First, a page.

Ah the picky eater.
---Surviving mainly on mac n’ cheese, chicken nuggets, baby carrots and PB&J sandwiches (with the crust cut off of course), it really is a wonder that they have no apparent vitamin deficiencies and are seemingly in great health. It goes without say that the picky eater can lead to a little bit of stress and frustration around the dinner table.
But don’t you fret: it is so so normal for children to be at least somewhat picky. In fact, a study has shown that children need to be offered a new kind of food as much as 10 to 15 times before they actually eat it.
Lucky for you, we have gathered 6 tricks that I have sworn by in the past to make the picky eater, well, less-picky (I can’t guarantee miracles however, it took me 8 months to get my daughter to try a pickle).
BONUS: none of these tricks involve you making separate, special meals for your child every night, nor do they include you forcing food on your child.
By giving your child a little bit of decisional power (as in allowing her to place the turkey here and the peas there), she may just want to eat it! You can even let her serve herself if she would like (making sure she takes at least a little bit of everything) - or if her hands are too small, simply place yours over hers to help a little bit.
2) Recruit your child's help
When you go grocery shopping, ask your child to help you pick our fruits, vegetables and other healthy foods. If you’d like, you can even have a weekly “taste test” challenge: buy one fruit or vegetable together that your child doesn’t know very well. Because he picked it, he will be more inclined to at least taste it.
At home, encourage your child to help you rinse vegetables, set the table, stir the dinner. It will furthermore entice them to try something since he will feel like he contributed.
3) Hide vegetables in unsuspecting places
I’m not talking about putting broccoli in a glass of milk. I’m talking about delicious meals your child WILL eat. He will be eating his veggies without knowing and you’ll be able to say “Well, now you like zucchinis”. It’s great.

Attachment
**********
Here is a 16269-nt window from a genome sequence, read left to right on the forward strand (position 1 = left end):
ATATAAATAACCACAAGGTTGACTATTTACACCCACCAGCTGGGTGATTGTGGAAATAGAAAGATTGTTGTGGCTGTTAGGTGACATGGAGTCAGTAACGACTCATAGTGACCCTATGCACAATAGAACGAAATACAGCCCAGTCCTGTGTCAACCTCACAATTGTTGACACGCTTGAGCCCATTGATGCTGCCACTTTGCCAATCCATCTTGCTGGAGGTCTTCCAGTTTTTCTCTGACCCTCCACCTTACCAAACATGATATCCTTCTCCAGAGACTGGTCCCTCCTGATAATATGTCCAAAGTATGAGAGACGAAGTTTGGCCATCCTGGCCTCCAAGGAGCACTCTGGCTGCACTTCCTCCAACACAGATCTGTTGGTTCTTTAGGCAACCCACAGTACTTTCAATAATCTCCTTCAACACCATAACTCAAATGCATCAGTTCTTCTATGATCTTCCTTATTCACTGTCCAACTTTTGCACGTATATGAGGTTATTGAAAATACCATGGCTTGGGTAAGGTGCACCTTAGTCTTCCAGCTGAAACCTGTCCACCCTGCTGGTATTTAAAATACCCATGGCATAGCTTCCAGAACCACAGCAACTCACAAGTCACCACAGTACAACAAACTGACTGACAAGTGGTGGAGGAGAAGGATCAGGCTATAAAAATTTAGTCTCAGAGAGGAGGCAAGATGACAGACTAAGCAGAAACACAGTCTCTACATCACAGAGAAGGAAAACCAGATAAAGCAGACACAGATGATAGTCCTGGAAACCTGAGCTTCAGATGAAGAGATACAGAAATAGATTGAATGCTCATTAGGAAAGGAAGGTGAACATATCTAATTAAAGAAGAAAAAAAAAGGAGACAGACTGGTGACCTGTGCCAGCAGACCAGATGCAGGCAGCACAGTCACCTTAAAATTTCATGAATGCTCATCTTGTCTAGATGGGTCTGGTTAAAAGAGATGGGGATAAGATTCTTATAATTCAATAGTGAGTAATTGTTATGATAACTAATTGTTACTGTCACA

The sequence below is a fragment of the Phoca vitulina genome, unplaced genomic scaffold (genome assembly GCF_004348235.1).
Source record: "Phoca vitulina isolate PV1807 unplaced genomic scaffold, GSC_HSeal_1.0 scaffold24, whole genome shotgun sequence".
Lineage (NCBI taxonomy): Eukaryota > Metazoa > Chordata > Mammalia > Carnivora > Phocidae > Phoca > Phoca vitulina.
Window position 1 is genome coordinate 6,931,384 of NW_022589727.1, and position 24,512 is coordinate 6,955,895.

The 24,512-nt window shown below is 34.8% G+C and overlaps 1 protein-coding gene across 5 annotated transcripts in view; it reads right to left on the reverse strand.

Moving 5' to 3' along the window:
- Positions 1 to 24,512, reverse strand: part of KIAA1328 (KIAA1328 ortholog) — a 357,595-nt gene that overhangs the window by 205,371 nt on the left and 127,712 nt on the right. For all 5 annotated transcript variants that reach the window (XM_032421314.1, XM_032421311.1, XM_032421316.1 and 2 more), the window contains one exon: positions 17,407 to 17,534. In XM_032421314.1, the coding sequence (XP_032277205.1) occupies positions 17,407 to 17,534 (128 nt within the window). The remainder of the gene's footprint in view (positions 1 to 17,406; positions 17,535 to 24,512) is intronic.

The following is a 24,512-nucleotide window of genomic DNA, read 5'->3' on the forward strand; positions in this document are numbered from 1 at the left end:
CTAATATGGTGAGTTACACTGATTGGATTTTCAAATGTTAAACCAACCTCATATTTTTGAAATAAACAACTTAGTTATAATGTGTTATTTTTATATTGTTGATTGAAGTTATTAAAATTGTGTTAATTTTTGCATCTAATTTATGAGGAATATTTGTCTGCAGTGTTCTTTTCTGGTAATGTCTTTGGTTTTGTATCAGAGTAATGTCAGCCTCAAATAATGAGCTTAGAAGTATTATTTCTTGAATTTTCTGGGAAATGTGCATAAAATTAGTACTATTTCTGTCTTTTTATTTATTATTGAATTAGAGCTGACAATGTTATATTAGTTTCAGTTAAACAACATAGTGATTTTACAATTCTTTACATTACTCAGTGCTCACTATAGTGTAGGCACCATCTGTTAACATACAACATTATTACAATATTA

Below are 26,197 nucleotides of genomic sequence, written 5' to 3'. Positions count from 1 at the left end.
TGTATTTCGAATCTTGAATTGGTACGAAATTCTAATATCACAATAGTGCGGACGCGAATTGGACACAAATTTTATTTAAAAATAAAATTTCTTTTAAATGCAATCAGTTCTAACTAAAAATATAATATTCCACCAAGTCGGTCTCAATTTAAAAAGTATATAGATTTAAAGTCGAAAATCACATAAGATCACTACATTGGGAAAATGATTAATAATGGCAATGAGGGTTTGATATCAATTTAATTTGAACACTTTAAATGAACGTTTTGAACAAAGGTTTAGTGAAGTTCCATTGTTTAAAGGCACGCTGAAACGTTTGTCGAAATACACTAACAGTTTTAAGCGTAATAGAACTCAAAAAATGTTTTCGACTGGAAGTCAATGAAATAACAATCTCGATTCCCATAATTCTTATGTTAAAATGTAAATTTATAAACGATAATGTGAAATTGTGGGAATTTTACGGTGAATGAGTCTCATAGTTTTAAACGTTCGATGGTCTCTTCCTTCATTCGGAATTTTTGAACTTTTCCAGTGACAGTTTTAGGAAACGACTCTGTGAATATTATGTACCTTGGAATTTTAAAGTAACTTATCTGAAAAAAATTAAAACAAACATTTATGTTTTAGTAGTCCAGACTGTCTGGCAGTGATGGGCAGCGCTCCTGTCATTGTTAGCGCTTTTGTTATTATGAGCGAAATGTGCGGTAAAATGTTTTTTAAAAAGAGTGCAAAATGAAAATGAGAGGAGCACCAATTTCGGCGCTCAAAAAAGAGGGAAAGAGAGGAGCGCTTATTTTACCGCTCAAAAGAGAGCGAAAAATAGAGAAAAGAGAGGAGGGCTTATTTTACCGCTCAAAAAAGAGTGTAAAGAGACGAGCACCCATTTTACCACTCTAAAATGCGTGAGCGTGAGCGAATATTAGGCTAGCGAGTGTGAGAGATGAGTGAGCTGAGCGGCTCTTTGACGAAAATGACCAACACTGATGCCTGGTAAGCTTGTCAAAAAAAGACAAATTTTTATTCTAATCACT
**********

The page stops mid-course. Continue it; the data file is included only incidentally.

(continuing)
My favorite go to recipe is healthy zucchini brownies like Well Plated’s version. You can find it here; http://www.wellplated.com/zucchini-brownies/
4) Serve new food alongside familiar food
When trying to introduce a new food, serve it along food that you know your child likes. And serve it in small quantities. It may seem ridiculous, but your child will definitely try ONE pea over a spoonful. The next time around, maybe add a few more peas.
Because it is served next to something your child likes, it won’t feel like a struggle as much.
5) Play with food!
Just not the way you think. Serve broccoli or other veggies with a favorite dip or sauce; cut food into various shapes with cookie cutters; offer breakfast foods for dinner; add food coloring to mashed potatoes if it helps!
Because eating will be a kind of game, your child might be more inclined to try it.
6) Try-Something-New Tuesdays
Once a week (I really like Tuesdays, simply because nothing interesting usually happens on a Tuesday), play a game with your child. Set out 3 small plates, each containing a new food (a vegetable, a slice of meat, a sandwich WITHOUT THE CRUST *gasps*). The only rule? Your child must choose one of the foods and try it. Because she is the one who decided what to pick, she will most likely give it a try (even if she doesn’t end up liking it). This has worked wonders with my son!
Most children get over being picky by the time they reach school age (it helps that other kids will be eating things that are different from them and liking it!). In the meantime, praise your child for what they are doing right and don’t make a big deal about picky behavior (the more you give attention to it, the more it will happen!). And I promise, it will turn out ok :)